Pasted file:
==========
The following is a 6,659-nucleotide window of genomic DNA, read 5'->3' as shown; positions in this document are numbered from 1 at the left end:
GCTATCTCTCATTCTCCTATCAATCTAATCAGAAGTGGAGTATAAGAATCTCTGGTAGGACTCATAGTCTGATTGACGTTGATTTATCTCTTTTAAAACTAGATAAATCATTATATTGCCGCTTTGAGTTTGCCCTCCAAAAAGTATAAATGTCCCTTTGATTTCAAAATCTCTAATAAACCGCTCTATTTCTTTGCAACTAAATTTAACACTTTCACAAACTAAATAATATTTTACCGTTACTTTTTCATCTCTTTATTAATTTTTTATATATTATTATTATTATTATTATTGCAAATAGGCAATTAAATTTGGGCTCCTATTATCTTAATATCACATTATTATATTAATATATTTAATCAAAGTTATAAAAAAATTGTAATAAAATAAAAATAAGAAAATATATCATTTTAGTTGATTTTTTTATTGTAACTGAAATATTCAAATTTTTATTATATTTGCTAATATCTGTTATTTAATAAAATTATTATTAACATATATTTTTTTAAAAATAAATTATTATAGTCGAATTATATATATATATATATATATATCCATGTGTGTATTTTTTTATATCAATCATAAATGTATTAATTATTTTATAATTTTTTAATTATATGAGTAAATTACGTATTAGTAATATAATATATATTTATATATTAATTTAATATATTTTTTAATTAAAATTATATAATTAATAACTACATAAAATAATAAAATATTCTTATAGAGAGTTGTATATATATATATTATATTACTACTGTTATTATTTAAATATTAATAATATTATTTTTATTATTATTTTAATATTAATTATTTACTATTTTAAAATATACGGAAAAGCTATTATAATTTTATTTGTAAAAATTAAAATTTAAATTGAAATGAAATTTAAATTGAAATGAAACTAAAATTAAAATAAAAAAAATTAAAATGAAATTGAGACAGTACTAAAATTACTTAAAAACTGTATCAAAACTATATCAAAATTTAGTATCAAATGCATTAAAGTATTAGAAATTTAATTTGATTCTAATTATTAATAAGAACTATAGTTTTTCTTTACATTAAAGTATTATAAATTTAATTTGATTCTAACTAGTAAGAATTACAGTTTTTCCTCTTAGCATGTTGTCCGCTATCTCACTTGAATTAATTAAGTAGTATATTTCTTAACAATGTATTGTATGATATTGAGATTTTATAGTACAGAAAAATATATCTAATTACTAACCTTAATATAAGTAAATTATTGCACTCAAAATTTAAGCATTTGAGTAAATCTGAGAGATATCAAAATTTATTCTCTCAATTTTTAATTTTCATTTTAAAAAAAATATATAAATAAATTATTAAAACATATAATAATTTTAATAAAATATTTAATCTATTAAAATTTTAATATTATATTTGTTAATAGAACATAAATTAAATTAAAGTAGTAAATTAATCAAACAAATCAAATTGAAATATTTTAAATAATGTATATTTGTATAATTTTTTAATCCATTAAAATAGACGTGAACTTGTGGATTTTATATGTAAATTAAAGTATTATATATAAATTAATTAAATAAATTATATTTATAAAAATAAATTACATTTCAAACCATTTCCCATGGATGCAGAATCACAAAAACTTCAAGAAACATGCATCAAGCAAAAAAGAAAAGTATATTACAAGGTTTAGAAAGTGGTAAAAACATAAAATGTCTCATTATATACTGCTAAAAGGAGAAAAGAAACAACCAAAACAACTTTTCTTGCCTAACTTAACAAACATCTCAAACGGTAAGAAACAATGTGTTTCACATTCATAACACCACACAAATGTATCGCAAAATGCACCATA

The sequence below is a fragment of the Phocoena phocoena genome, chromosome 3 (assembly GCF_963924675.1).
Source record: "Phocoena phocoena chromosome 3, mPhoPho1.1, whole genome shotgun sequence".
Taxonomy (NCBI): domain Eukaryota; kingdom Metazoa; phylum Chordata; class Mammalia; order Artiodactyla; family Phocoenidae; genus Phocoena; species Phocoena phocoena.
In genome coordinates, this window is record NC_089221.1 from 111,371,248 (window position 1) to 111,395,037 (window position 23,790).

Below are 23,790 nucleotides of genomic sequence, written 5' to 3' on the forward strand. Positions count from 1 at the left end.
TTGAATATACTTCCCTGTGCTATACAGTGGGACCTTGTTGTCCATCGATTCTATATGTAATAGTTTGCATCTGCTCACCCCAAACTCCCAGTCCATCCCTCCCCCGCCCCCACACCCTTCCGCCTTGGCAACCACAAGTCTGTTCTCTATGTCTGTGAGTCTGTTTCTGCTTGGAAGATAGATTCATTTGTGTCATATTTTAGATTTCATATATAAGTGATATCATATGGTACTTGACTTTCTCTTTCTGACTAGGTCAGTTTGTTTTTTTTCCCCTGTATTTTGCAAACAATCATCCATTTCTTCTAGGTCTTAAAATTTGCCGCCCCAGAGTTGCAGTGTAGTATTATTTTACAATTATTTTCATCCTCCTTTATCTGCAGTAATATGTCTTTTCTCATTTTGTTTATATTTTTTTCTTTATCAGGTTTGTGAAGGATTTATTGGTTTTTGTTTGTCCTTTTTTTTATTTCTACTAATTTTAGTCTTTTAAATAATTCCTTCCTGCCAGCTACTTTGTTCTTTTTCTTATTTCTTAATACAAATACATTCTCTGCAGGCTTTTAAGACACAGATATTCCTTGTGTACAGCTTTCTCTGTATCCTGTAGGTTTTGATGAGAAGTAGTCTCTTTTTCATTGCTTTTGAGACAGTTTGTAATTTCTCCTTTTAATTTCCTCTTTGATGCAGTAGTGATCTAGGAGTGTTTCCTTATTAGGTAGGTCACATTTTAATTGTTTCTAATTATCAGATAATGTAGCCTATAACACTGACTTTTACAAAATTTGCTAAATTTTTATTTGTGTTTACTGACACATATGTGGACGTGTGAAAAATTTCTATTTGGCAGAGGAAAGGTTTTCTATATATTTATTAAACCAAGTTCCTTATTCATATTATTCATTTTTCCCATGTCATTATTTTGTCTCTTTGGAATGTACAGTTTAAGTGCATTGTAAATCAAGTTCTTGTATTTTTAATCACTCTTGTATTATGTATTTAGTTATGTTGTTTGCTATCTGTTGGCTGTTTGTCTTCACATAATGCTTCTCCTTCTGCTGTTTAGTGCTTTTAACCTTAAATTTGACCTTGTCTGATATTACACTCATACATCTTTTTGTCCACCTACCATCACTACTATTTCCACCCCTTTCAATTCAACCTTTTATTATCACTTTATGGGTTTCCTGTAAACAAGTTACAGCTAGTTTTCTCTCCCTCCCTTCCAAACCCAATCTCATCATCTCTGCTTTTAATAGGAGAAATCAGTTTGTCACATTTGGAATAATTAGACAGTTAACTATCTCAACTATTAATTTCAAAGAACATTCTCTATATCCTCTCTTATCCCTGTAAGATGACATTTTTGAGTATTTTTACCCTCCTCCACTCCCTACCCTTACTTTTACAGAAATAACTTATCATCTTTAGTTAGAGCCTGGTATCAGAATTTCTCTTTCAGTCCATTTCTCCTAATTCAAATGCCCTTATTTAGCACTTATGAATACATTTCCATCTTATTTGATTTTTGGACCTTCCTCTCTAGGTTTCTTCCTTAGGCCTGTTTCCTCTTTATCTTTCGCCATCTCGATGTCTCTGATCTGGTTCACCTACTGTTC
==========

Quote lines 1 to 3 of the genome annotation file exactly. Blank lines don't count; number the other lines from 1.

The following is a 6,659-nucleotide window of genomic DNA, read 5'->3' as shown; positions in this document are numbered from 1 at the left end:
GCTATCTCTCATTCTCCTATCAATCTAATCAGAAGTGGAGTATAAGAATCTCTGGTAGGACTCATAGTCTGATTGACGTTGATTTATCTCTTTTAAAACTAGATAAATCATTATATTGCCGCTTTGAGTTTGCCCTCCAAAAAGTATAAATGTCCCTTTGATTTCAAAATCTCTAATAAACCGCTCTATTTCTTTGCAACTAAATTTAACACTTTCACAAACTAAATAATATTTTACCGTTACTTTTTCATCTCTTTATTAATTTTTTATATATTATTATTATTATTATTATTGCAAATAGGCAATTAAATTTGGGCTCCTATTATCTTAATATCACATTATTATATTAATATATTTAATCAAAGTTATAAAAAAATTGTAATAAAATAAAAATAAGAAAATATATCATTTTAGTTGATTTTTTTATTGTAACTGAAATATTCAAATTTTTATTATATTTGCTAATATCTGTTATTTAATAAAATTATTATTAACATATATTTTTTTAAAAATAAATTATTATAGTCGAATTATATATATATATATATATATATCCATGTGTGTATTTTTTTATATCAATCATAAATGTATTAATTATTTTATAATTTTTTAATTATATGAGTAAATTACGTATTAGTAATATAATATATATTTATATATTAATTTAATATATTTTTTAATTAAAATTATATAATTAATAACTACATAAAATAATAAAATATTCTTATAGAGAGTTGTATATATATATATTATATTACTACTGTTATTATTTAAATATTAATAATATTATTTTTATTATTATTTTAATATTAATTATTTACTATTTTAAAATATACGGAAAAGCTATTATAATTTTATTTGTAAAAATTAAAATTTAAATTGAAATGAAATTTAAATTGAAATGAAACTAAAATTAAAATAAAAAAAATTAAAATGAAATTGAGACAGTACTAAAATTACTTAAAAACTGTATCAAAACTATATCAAAATTTAGTATCAAATGCATTAAAGTATTAGAAATTTAATTTGATTCTAATTATTAATAAGAACTATAGTTTTTCTTTACATTAAAGTATTATAAATTTAATTTGATTCTAACTAGTAAGAATTACAGTTTTTCCTCTTAGCATGTTGTCCGCTATCTCACTTGAATTAATTAAGTAGTATATTTCTTAACAATGTATTGTATGATATTGAGATTTTATAGTACAGAAAAATATATCTAATTACTAACCTTAATATAAGTAAATTATTGCACTCAAAATTTAAGCATTTGAGTAAATCTGAGAGATATCAAAATTTATTCTCTCAATTTTTAATTTTCATTTTAAAAAAAATATATAAATAAATTATTAAAACATATAATAATTTTAATAAAATATTTAATCTATTAAAATTTTAATATTATATTTGTTAATAGAACATAAATTAAATTAAAGTAGTAAATTAATCAAACAAATCAAATTGAAATATTTTAAATAATGTATATTTGTATAATTTTTTAATCCATTAAAATAGACGTGAACTTGTGGATTTTATATGTAAATTAAAGTATTATATATAAATTAATTAAATAAATTATATTTATAAAAATAAATTACATTTCAAACCATTTCCCATGGATGCAGAATCACAAAAACTTCAAGAAACATGCATCAAGCAAAAAAGAAAAGTATATTACAAGGTTTAGAAAGTGGTAAAAACATAAAATGTCTCATTATATACTGCTAAAAGGAGAAAAGAAACAACCAAAACAACTTTTCTTGCCTAACTTAACAAACATCTCAAACGGTAAGAAACAATGTGTTTCACATTCATAACACCACACAAATGTATCGCAAAATGCACCATA

The sequence below is a fragment of the Phocoena phocoena genome, chromosome 3 (assembly GCF_963924675.1).